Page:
Inactive or as I like to say Under Active Glutes is a problem 9 in 10 of us face (this statistic is not quite accurate – but you get just how common I am telling you this issue is).

The reason this issue is so common is that the symptoms experienced are often not in/on  your glutes. So we tend to think our symptoms and pains are from somewhere else.

If you are suffering from any of the following then there is a good chance that you may have underactive glutes.

1. Knee or Hip Pain

Knee pain is one of the most common indicators of weakness in the glutes. This is because when the glutes are weak, your hips overwork and cannot control/align your Femur properly. A poorly aligned femur can result in your kneecaps shifting too far in one direction (outside or inside of the leg). In addition, this further adds to other muscular weaknesses such as tight quads. Tight or weak quads can cause poor tracking of the kneecap within its groove and lead to faster wear and tear.

2. Tension Headaches

Headaches can be caused by numerous issues including dehydration, blue light, high and low blood pressure, the list goes on. However, when most of the common tension headache causes are not to blame, it’s time to look at your glutes. Whilst this is a rare link it is important to understand the connection. As mentioned above, inactive glutes affect the hips. More specifically the fascial tension around the hips and our other primary joints (ankles, knees, hips and shoulders) become slack. This slack causes overuse muscles in other areas, such as our neck extensors and thus contributing to tension headaches.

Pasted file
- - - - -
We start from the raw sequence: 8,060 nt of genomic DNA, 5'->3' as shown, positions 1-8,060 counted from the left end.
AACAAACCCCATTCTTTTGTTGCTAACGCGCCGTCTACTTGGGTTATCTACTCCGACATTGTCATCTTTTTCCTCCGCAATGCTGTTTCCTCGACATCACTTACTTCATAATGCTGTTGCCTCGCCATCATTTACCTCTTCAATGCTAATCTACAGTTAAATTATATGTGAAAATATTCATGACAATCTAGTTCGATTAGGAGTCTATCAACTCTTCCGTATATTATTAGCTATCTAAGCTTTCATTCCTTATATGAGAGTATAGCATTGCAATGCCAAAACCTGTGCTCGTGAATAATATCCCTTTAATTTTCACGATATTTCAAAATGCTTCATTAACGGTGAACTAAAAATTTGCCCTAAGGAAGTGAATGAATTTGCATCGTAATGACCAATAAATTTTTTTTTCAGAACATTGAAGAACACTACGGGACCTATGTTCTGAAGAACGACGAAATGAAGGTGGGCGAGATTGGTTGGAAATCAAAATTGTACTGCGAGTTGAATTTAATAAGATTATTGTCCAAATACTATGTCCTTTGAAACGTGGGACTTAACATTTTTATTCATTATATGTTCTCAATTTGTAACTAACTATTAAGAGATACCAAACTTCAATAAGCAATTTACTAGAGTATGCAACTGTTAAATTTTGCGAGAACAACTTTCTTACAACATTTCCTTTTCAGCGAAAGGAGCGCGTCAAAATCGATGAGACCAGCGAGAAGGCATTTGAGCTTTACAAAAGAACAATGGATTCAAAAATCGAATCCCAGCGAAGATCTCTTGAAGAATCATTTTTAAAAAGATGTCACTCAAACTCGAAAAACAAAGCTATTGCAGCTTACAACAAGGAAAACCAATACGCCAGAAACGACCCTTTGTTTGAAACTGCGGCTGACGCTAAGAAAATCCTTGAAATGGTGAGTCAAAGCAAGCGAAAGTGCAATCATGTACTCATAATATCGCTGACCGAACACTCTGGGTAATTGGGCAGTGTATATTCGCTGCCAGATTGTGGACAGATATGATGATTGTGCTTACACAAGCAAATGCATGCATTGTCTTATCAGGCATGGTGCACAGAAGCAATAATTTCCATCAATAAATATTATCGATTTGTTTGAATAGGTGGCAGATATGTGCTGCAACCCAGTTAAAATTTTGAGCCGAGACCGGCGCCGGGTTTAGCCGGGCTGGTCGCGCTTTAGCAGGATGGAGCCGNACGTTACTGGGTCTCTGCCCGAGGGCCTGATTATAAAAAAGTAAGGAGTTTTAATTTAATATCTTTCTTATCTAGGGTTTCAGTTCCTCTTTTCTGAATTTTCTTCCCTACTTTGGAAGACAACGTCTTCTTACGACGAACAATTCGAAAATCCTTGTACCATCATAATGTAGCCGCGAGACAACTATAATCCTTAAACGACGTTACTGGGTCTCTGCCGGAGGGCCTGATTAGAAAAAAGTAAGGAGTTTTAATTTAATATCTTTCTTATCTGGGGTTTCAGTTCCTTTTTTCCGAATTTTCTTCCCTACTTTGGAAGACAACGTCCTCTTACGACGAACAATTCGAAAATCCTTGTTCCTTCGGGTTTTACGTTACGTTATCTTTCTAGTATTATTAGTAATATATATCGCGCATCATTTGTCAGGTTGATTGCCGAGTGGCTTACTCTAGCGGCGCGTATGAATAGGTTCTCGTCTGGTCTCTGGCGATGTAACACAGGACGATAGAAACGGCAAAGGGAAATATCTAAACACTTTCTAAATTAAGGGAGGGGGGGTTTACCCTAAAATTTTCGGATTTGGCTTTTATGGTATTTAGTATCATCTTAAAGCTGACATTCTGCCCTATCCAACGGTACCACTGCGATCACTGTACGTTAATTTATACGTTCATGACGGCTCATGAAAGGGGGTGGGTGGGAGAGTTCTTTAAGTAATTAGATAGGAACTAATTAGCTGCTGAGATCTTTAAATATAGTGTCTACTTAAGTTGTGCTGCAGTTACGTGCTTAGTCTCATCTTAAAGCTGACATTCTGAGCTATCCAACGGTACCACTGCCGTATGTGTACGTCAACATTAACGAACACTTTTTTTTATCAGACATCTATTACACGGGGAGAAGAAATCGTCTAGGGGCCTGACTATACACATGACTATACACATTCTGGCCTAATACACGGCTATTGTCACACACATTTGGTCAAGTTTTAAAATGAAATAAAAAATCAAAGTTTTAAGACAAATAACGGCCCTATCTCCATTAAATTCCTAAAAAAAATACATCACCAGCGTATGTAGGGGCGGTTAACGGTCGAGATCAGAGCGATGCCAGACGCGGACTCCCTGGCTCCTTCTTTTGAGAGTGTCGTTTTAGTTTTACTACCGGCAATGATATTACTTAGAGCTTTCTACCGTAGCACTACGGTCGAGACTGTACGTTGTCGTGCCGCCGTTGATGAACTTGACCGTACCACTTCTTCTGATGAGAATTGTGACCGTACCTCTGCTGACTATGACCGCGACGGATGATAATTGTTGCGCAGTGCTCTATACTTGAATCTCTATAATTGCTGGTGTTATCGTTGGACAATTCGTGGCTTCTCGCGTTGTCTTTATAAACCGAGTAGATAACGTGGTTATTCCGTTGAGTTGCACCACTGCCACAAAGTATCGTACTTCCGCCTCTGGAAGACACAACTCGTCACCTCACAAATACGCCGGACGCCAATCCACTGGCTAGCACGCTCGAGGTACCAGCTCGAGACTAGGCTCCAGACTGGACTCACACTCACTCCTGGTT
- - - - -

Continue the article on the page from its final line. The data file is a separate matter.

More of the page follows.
3. Poor Posture and Slouching

I don’t like to repeat myself often. However, in this case I have to bring up the Glute-Hip connection once again. This is because the two are paired. When one is contracted the other is relaxed, and these two groups of muscle must have balance. If your hip flexors are stronger than your glutes then they can pull/rotate your pelvis down and cause you to have a tilt aka Anterior Pelvic Tilt. 

This tilt will undoubtedly stretch your abdominals and cause them to be weak which then leads to more postural issues such as slouching (leading into kyphosis).

4. Lower Back Pain and Tight Hamstrings

When your hips cannot function properly with full range of motion and your posture becomes compromised, your surrounding muscles (Back and Hamstrings) overcompensate. This overcompensation leads to muscle fatigue and imbalances in strength/size. An overdeveloped back adds to postural mentioned above which poses a direct link to lower back pain and very tight hamstrings. 

5. Poor Running Gait

If you find yourself running to one side and experience ad-hoc muscle spasms your gait could be off. 

Again, there are plenty of causes to an abnormal running gait such as improper footwear, altered limb length and underlying injury. However, when you have explored the obvious and still have an issue then its time to take a look in the boot! This is because your running gait relies heavily on proper hip mobility and stabilization. If your glutes are asleep then your hips are suffering from insomnia and will be cranky and stiff!


Glute activation doesn’t have to be rocket science or rely on you buying all the latest resistance bands. There are a number of easy to do bodyweight exercises that will fire up that booty in no time. 

We have posted a must-do HIIT routine you can try before your next workout session.

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